Samsung NX500: tips and tricks
The Samsung NX500 is the company’s low-cost version of the NX1. It features the same APS-C BSI sensor, yet with a smaller buffer and slower processing times and no incorporated viewfinder. Nonetheless, this is a very capable camera, especially if you’re a JPEG shooter and don’t need the features and advanced functionality of the flagship NX1.
Menu System and touch screen
Although very intuitive, you’ll need to get to grips with the Menu System if you’ve never used a Samsung camera before. Everything is very straightforward, and I’d invite you to read the simple manual provided by Samsung first. I’ll be going over the Menu system in detail later.
The NX500 is packed with the latest technology, including a Super AMOLED display like you’ll find in the most recent Galaxy Phones. It features an integrated digitizer, meaning that the layer that detects multiple finger touch is integrated into the screen, rather than overlaid on top of it. This feature means all functionality is also accessible via the touch screen, besides the usual buttons and dials.
first things first: firmware update for best autofocus performance
Many reviewers have made the mistake of not updating older NX mount lenses to the latest firmware, which offers full compatibility with said camera. So head on over to their support website and make sure you have the latest firmware installed for both camera and lenses you have.
Use S-AF (single AF) with older lenses
Although there are quite a few NX lenses available, some are not ideally suited to the NX500. The Samsung NX 85mm f/1.4, for instance, a fantastic portrait lens, will tend to hunt quite a bit when your camera is set to C-AF. I would suggest setting it to S-AF with lenses where you experience a lot of focus hunting.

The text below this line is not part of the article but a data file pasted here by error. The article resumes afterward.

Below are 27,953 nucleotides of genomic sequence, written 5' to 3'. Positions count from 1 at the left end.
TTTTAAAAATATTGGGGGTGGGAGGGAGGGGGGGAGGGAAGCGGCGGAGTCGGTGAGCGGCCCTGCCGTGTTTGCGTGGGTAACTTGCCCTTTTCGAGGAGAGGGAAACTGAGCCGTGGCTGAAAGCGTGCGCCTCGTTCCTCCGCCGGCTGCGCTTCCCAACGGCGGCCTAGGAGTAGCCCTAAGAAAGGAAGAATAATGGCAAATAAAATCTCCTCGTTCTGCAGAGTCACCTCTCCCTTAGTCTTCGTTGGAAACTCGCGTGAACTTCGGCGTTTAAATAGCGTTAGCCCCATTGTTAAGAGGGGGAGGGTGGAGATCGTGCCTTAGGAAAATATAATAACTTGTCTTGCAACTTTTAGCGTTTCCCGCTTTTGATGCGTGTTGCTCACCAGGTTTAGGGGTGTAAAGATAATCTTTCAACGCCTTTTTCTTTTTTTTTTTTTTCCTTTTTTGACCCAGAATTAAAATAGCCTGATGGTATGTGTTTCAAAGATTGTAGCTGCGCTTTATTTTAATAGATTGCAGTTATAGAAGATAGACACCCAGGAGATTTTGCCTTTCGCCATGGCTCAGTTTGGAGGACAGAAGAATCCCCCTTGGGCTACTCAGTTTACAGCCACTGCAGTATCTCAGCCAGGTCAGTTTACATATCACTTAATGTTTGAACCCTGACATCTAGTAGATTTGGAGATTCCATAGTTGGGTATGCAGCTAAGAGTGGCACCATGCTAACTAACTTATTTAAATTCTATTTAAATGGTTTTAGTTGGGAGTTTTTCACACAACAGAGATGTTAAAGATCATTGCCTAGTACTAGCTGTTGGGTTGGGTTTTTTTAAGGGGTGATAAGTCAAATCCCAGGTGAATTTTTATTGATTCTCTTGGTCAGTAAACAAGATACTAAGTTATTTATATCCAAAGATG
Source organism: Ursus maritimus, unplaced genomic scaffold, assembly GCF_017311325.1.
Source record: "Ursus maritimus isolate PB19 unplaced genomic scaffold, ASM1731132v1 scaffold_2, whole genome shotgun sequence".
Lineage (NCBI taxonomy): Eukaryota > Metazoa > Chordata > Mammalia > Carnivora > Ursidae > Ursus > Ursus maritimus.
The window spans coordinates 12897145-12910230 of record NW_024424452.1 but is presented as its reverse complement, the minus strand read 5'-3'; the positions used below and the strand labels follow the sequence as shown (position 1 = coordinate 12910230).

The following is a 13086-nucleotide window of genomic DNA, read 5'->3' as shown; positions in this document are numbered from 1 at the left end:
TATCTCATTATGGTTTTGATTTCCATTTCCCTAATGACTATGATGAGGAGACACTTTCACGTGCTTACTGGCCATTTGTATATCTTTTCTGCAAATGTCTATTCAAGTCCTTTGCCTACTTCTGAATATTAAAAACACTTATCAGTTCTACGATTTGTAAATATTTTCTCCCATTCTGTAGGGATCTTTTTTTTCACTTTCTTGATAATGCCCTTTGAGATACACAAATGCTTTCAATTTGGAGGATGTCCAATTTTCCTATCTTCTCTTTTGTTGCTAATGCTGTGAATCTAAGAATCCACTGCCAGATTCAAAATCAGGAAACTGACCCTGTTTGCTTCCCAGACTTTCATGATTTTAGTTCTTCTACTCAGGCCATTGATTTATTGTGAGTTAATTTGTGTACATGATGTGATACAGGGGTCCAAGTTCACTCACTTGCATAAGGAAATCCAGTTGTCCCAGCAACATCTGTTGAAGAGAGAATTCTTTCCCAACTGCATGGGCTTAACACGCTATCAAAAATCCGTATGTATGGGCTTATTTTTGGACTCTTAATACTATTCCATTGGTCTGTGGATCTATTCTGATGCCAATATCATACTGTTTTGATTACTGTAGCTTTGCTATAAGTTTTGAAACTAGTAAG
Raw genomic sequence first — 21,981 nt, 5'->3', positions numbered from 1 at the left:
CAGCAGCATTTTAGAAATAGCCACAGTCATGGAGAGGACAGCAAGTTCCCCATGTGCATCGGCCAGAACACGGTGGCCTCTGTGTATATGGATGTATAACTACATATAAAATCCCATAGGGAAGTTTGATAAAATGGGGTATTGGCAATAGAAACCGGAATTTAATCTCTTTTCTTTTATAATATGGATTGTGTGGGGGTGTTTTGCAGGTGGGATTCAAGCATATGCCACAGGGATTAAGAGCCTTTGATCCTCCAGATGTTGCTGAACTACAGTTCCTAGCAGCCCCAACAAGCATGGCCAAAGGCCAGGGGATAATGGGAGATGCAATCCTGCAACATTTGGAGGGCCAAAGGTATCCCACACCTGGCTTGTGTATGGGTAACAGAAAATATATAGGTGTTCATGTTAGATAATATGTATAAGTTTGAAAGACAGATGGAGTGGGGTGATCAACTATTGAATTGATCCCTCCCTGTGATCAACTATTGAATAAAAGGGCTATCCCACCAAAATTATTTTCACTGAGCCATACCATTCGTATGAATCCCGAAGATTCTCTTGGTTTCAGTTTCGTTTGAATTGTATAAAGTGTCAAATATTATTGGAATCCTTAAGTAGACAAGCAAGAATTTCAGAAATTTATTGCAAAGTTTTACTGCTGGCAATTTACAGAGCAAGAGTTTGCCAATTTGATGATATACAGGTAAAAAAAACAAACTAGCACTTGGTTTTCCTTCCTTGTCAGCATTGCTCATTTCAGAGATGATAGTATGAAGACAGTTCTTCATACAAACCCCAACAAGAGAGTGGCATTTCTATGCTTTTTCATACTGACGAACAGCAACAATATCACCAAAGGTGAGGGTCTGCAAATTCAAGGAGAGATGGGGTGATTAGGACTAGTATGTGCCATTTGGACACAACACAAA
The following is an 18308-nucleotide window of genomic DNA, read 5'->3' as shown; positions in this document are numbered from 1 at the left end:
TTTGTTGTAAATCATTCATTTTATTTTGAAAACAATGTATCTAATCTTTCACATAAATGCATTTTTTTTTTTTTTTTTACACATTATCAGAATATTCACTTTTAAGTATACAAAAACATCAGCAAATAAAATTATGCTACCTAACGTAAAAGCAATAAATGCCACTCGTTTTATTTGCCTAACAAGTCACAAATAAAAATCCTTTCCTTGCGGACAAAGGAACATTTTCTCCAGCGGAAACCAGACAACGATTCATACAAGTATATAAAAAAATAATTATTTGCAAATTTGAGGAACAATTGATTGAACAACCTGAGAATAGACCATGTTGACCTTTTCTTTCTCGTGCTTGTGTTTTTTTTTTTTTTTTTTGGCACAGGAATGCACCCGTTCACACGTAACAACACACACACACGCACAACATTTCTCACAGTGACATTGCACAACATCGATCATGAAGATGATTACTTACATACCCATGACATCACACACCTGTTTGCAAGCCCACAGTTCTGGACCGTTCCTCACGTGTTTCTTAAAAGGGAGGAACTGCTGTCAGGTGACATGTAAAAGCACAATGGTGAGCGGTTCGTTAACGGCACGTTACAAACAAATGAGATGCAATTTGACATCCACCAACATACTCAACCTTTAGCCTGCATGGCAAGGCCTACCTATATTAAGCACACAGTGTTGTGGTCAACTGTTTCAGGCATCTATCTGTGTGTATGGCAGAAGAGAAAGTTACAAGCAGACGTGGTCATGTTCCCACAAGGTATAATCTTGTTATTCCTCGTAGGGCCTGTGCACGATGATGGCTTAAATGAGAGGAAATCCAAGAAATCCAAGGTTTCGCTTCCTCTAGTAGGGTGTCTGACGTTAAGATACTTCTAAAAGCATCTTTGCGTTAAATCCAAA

Depending on the type of lens, autofocus results in C-AF may vary considerably depending on the lens used. The three ‘S’ range lenses are fully supported:
- Samsung 16-50 mm F2-2.8 S ED OIS
- Samsung 16-50 mm F3.5-5.6 Power Zoom ED OIS NX
- Samsung 50-150 mm F2.8 S ED OIS
As usual in digital cameras, there are three drive settings:
- Continuous High: Continuously capture photos while you are pressing the Shutter. You can capture up to 8, 10, 12, or 15 pictures per second.
- Continuous Low: continuous shooting while the shutter is engaged at a lower rate.
- Single: When you press the Shutter button halfway, the focus fixes in the focus area. The area turns green when the focus is achieved.
When half-pressing the shutter, the camera automatically detects the subject‘s movements and switches between Single AF and Continuous AF. It adjusts focus when the subject goes away from the camera (Single AF). It continues to focus automatically when the subject gets closer to the camera (Continuous AF). This mode is recommended for shooting subjects that are moving unpredictably.
AF tracking is only available via the touch screen. You’ll need to turn on Touch AF in the menu (or touch screen) and select Tracking AF. You’ll see a white square appear when you touch your subject on the display, this means Tracking AF has been engaged. When you half-press the shutter, you’ll see the white square turn free, meaning focus was achieved. If the camera for any reason can’t focus (subject is too small, moves irregularly, is backlit), the square will turn red.
You can manually focus on a subject by rotating the focus ring on the lens. The MF Assist function lets you quickly bring a subject into focus. While you are turning the focus ring, the focus area is magnified. When you use the Focus Peaking function, the color you selected appears on the focused subject. This mode is recommended for shooting a subject similar in color to the background, a night scene, or fireworks.
Accessing the MENU settings is possible via the MENU icon on the touch screen.
MENU – Camera Icon
Photo Size selects the dimensions and size in pixels of your stored images. As the Samsung uses a 28 Megapixel APS-C sensor, the crop is best left to 3/2 and full resolution 6480×4320. This setting will leave you with the most flexible jpeg file, and you can always decide another image crop in your preferred image editor later.
Photo Quality: RAW vs. JPEG